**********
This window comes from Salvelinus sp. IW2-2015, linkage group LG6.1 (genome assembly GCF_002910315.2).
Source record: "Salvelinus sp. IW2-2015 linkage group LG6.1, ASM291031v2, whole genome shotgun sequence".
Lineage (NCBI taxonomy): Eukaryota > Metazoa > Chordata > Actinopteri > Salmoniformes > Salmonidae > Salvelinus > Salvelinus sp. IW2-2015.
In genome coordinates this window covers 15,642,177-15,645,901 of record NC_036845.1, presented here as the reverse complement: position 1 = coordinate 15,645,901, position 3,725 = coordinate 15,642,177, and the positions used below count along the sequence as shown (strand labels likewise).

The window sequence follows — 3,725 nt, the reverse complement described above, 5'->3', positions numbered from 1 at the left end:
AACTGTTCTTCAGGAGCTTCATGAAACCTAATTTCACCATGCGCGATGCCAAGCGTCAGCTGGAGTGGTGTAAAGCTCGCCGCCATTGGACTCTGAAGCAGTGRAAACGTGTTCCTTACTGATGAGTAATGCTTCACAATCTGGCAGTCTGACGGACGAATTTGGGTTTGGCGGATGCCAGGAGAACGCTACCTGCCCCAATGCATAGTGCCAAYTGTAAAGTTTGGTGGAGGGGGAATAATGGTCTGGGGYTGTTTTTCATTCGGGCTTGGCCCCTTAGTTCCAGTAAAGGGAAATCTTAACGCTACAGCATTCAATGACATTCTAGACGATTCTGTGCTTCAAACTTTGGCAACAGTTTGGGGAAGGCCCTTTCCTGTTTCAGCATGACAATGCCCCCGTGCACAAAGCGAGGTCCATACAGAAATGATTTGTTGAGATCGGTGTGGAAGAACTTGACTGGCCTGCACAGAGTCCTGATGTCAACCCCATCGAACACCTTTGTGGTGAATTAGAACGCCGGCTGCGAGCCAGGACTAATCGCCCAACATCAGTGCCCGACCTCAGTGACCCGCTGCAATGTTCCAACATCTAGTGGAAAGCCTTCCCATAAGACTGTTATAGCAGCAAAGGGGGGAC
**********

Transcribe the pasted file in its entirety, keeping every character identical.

This window comes from Salvelinus sp. IW2-2015, linkage group LG6.1 (genome assembly GCF_002910315.2).
Source record: "Salvelinus sp. IW2-2015 linkage group LG6.1, ASM291031v2, whole genome shotgun sequence".
Lineage (NCBI taxonomy): Eukaryota > Metazoa > Chordata > Actinopteri > Salmoniformes > Salmonidae > Salvelinus > Salvelinus sp. IW2-2015.
In genome coordinates this window covers 15,642,177-15,645,901 of record NC_036845.1, presented here as the reverse complement: position 1 = coordinate 15,645,901, position 3,725 = coordinate 15,642,177, and the positions used below count along the sequence as shown (strand labels likewise).

The window sequence follows — 3,725 nt, the reverse complement described above, 5'->3', positions numbered from 1 at the left end:
AACTGTTCTTCAGGAGCTTCATGAAACCTAATTTCACCATGCGCGATGCCAAGCGTCAGCTGGAGTGGTGTAAAGCTCGCCGCCATTGGACTCTGAAGCAGTGRAAACGTGTTCCTTACTGATGAGTAATGCTTCACAATCTGGCAGTCTGACGGACGAATTTGGGTTTGGCGGATGCCAGGAGAACGCTACCTGCCCCAATGCATAGTGCCAAYTGTAAAGTTTGGTGGAGGGGGAATAATGGTCTGGGGYTGTTTTTCATTCGGGCTTGGCCCCTTAGTTCCAGTAAAGGGAAATCTTAACGCTACAGCATTCAATGACATTCTAGACGATTCTGTGCTTCAAACTTTGGCAACAGTTTGGGGAAGGCCCTTTCCTGTTTCAGCATGACAATGCCCCCGTGCACAAAGCGAGGTCCATACAGAAATGATTTGTTGAGATCGGTGTGGAAGAACTTGACTGGCCTGCACAGAGTCCTGATGTCAACCCCATCGAACACCTTTGTGGTGAATTAGAACGCCGGCTGCGAGCCAGGACTAATCGCCCAACATCAGTGCCCGACCTCAGTGACCCGCTGCAATGTTCCAACATCTAGTGGAAAGCCTTCCCATAAGACTGTTATAGCAGCAAAGGGGGGAC